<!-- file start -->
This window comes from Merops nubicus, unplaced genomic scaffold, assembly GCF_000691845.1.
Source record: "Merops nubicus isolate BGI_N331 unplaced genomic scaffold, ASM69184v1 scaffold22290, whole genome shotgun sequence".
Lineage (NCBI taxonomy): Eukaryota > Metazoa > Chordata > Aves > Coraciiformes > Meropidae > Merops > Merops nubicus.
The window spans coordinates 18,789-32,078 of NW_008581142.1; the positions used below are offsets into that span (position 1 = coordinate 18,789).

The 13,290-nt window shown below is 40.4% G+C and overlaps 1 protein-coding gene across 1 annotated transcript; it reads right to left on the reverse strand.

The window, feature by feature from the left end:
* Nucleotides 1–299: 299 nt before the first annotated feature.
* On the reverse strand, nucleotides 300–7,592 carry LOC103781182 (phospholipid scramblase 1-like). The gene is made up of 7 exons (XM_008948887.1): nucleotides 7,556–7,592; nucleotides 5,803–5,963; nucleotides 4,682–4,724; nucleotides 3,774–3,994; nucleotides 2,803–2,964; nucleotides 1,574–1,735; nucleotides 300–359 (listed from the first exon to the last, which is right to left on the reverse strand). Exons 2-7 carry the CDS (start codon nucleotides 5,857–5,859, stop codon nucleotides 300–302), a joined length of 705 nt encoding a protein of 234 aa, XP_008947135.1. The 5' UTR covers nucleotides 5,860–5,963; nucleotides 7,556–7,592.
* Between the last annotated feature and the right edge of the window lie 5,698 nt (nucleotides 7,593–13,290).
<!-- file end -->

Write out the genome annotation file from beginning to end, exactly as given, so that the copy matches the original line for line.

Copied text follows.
This window comes from Merops nubicus, unplaced genomic scaffold, assembly GCF_000691845.1.
Source record: "Merops nubicus isolate BGI_N331 unplaced genomic scaffold, ASM69184v1 scaffold22290, whole genome shotgun sequence".
Lineage (NCBI taxonomy): Eukaryota > Metazoa > Chordata > Aves > Coraciiformes > Meropidae > Merops > Merops nubicus.
The window spans coordinates 18,789-32,078 of NW_008581142.1; the positions used below are offsets into that span (position 1 = coordinate 18,789).

The 13,290-nt window shown below is 40.4% G+C and overlaps 1 protein-coding gene across 1 annotated transcript; it reads right to left on the reverse strand.

The window, feature by feature from the left end:
* Nucleotides 1–299: 299 nt before the first annotated feature.
* On the reverse strand, nucleotides 300–7,592 carry LOC103781182 (phospholipid scramblase 1-like). The gene is made up of 7 exons (XM_008948887.1): nucleotides 7,556–7,592; nucleotides 5,803–5,963; nucleotides 4,682–4,724; nucleotides 3,774–3,994; nucleotides 2,803–2,964; nucleotides 1,574–1,735; nucleotides 300–359 (listed from the first exon to the last, which is right to left on the reverse strand). Exons 2-7 carry the CDS (start codon nucleotides 5,857–5,859, stop codon nucleotides 300–302), a joined length of 705 nt encoding a protein of 234 aa, XP_008947135.1. The 5' UTR covers nucleotides 5,860–5,963; nucleotides 7,556–7,592.
* Between the last annotated feature and the right edge of the window lie 5,698 nt (nucleotides 7,593–13,290).